Bob writes:

I've been reading all of these comments, and I'm fascinated. I fit many of the descriptions listed here of the type that drops out of college. I am in college. And I hate it. The grades are easy, it's the will that is hard to find. I should have graduated long ago given my talents, I rarely have to study (but don't consider myself a genius).

After a year of easy As, I learned I could get away with little-to-no regular study, just a few hours before a paper or exam. I then learned that attendance wasn't even that necessary. Now I feel like I've wasted years of my life; I feel this painful experience was all for a mere symbol of arbitrary accomplishment. Everybody I know in college that does not have a career lined up, is planning on grad school! I cannot help but think what a big house of cards.

Every emotion, every instinct, every fiber in my being told me to quit and move on. But I was just doing what was expected of me. That took a heavy toll--I think I'm dropping out. The only motivation for me to get a degree I can think of, is to burn it at ceremony.

Beyonder writes:

Although the evidence on this point is still disputed, one predictor of success in any number of areas (including college attendance) is birth order. First-born children consistently achieve at a higher level than their siblings. It is still unclear whether the reasons for this are somehow genetic and tied directly to IQ, or whether it has somthing to do with a first-born chlid's access to greater parental attention or resources. Harvard professor Michael Sandel does an interesting experiment with his first year "Justice" class where he asks his students to raise thier hands if they are the first born in their family. To hear him tell it, every year the percentage of hands raised ranges from 75% to 80%.

BZ writes:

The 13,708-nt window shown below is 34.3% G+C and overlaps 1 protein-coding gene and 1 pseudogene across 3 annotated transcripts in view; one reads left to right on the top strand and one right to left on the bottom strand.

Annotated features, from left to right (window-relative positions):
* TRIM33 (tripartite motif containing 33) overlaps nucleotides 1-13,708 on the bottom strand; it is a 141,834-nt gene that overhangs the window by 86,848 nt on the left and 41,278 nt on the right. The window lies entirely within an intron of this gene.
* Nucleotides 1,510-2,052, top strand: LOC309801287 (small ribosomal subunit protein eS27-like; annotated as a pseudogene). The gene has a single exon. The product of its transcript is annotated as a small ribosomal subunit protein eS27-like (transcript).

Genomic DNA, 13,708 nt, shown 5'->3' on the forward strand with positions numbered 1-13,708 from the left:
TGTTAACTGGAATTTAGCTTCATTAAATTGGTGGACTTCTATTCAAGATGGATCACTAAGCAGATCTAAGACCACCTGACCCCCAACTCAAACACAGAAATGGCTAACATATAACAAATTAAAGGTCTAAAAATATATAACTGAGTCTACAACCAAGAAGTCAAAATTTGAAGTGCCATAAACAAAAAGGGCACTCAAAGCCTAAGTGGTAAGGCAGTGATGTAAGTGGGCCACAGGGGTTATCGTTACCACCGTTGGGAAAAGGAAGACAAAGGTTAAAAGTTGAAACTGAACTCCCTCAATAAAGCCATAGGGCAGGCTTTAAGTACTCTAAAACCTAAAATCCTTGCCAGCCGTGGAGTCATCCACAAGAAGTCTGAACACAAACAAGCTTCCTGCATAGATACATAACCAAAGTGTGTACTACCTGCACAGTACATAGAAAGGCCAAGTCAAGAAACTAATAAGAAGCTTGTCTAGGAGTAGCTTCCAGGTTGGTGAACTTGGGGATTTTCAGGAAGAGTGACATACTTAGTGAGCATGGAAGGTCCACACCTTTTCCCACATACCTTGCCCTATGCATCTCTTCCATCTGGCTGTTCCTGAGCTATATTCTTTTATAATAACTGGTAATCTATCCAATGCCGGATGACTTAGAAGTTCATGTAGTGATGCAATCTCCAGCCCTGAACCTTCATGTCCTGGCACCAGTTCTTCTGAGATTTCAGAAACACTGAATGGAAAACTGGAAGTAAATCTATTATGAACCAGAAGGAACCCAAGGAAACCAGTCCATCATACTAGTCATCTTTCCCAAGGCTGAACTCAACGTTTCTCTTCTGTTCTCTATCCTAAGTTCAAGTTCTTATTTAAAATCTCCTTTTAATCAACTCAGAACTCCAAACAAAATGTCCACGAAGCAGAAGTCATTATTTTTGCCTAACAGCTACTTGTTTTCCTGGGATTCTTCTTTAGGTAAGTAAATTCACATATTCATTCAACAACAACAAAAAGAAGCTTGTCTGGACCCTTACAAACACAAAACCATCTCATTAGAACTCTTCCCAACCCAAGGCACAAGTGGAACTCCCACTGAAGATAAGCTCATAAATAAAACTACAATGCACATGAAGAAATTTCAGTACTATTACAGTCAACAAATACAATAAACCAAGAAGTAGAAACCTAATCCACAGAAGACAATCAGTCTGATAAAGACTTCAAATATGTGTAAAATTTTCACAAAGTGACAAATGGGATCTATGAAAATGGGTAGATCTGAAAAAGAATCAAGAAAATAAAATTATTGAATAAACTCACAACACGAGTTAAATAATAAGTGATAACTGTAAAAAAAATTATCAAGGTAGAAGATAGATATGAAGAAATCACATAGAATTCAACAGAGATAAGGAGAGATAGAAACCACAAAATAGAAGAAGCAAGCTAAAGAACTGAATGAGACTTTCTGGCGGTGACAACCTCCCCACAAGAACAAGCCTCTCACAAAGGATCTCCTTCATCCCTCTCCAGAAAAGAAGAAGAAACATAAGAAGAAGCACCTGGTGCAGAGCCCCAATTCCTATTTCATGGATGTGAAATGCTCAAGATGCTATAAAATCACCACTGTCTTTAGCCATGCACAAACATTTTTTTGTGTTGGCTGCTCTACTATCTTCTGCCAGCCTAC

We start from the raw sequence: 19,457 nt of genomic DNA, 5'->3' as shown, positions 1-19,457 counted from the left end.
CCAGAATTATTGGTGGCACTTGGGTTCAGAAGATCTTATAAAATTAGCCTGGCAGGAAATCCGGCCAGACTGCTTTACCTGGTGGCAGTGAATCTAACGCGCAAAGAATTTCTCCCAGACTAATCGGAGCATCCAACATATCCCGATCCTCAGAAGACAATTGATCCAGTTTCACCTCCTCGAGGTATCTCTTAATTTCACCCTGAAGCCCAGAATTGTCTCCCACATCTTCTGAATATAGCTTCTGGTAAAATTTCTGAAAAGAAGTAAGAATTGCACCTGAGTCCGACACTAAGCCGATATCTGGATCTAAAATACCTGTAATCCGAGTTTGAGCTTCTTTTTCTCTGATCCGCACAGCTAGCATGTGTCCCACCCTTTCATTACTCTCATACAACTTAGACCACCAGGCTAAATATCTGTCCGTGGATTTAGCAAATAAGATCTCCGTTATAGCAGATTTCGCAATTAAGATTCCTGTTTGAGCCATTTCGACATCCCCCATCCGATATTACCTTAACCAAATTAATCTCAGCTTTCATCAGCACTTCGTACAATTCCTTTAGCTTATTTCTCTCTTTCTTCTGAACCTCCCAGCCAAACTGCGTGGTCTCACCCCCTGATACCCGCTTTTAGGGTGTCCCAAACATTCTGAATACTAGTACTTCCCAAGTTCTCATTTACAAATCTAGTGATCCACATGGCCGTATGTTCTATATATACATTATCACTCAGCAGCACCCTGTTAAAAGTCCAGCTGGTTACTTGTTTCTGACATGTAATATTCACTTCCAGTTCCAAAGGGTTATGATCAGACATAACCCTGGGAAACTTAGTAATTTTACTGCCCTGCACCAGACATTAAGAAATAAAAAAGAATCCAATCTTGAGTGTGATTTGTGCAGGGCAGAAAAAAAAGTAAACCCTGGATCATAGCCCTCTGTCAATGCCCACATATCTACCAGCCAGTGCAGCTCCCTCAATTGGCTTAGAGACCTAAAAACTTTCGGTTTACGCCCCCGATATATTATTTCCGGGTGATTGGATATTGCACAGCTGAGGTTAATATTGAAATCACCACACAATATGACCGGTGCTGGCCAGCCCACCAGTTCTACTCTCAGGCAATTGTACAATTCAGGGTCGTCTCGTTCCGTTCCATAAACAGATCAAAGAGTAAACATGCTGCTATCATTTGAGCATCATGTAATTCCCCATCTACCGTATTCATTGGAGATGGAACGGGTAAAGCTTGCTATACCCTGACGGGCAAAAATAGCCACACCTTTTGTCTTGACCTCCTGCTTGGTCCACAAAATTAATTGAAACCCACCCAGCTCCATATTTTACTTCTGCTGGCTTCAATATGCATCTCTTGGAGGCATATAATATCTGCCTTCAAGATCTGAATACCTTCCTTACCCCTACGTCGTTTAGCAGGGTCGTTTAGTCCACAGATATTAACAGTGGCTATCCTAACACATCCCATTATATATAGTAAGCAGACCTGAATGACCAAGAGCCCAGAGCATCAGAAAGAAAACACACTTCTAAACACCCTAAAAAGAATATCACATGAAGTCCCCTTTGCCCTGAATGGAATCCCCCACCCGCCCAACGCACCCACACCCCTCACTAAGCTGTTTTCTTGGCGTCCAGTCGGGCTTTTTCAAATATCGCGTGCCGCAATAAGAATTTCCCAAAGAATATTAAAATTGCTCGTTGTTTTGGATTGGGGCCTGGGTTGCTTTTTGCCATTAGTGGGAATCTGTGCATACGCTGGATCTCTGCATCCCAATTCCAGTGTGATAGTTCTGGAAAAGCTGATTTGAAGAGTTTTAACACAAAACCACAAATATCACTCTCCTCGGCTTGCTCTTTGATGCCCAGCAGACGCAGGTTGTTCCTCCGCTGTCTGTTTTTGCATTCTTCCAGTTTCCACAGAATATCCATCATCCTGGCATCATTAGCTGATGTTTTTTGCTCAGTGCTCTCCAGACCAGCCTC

Thomas was right: these days, expectations is the correct answer.

ThomasL writes:


I'm more impressed that the definition of success can be reduced to attendance of Prof. Sandel's Justice 101. :)

Doc Merlin writes:

Drug use. The ones that started smoking pot in highschool seemed a lot less likely to go to college.

frogger writes:

Assuming average or above average IQ I would say life experiences (pregnancy, caring for older family members, putting spouses through college) and not needing college to get ahead are the two most probable reasons for not finishing college. Laziness is probably a factor that I simply don't see as much because I live on the wrong side of town. It may be a major factor in some circles though I have my doubts.

Bill writes:

6 kids
3 College 3 not.

3 not:

Marriage/not pregnant
Drafted and then found his true calling computers, hardware then software and is the most financially successful of us all.

Dan Weber writes:

A middle child among sibling overachievers rebelled (such as it was) in high school, and nearly didn't make it into college. Got over it and ended up with a BA and later a professional degree.

floccina writes:

Both of my parents did not go to college but had siblings that graduated from Brown University. My mother is well read and a real intellectual, other than that I see no difference in intellectual development of the siblings.